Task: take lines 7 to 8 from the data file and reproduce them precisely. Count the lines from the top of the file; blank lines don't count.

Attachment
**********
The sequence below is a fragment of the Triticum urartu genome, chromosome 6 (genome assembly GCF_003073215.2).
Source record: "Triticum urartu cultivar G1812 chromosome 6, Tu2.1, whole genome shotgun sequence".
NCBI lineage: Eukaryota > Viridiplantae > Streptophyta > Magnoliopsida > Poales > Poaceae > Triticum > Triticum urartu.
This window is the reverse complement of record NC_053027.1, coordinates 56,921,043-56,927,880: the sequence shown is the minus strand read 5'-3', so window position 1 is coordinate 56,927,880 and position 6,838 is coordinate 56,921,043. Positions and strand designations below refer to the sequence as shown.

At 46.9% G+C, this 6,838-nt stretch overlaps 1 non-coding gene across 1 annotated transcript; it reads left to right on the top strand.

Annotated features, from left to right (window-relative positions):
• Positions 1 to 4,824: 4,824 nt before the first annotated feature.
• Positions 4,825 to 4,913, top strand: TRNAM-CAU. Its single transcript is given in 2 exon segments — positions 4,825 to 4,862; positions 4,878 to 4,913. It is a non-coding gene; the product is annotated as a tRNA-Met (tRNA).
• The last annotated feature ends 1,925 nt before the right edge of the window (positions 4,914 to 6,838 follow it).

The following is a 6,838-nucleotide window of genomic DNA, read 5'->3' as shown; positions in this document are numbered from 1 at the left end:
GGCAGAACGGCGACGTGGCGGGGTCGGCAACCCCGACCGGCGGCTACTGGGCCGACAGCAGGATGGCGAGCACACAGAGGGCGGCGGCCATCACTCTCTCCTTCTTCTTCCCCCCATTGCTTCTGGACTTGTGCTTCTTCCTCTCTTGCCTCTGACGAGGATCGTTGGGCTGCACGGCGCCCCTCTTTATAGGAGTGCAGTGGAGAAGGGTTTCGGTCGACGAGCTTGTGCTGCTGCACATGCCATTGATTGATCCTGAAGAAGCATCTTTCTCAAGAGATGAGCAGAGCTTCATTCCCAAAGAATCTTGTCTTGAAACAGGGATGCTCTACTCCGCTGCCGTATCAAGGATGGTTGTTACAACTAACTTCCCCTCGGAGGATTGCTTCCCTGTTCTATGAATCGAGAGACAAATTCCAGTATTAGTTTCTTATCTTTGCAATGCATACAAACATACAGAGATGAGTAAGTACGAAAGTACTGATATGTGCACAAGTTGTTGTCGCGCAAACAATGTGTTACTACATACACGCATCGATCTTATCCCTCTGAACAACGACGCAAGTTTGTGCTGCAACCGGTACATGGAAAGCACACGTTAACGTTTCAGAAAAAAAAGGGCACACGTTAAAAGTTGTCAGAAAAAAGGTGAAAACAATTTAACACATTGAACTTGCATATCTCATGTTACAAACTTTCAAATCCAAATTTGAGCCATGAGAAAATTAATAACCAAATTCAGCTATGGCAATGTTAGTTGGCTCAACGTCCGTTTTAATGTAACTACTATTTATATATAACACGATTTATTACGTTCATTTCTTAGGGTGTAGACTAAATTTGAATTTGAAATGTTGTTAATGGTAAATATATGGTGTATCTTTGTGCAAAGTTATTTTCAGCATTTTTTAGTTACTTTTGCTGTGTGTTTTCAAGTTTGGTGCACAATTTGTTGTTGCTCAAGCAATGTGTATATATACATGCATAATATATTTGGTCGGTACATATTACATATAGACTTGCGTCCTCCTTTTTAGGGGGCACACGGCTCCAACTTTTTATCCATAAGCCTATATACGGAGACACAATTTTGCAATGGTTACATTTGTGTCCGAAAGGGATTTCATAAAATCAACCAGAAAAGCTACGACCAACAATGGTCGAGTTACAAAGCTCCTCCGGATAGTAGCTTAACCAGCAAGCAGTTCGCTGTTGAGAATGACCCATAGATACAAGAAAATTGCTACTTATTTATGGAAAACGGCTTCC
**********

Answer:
• Positions 1 to 4,824: 4,824 nt before the first annotated feature.
• Positions 4,825 to 4,913, top strand: TRNAM-CAU. Its single transcript is given in 2 exon segments — positions 4,825 to 4,862; positions 4,878 to 4,913. It is a non-coding gene; the product is annotated as a tRNA-Met (tRNA).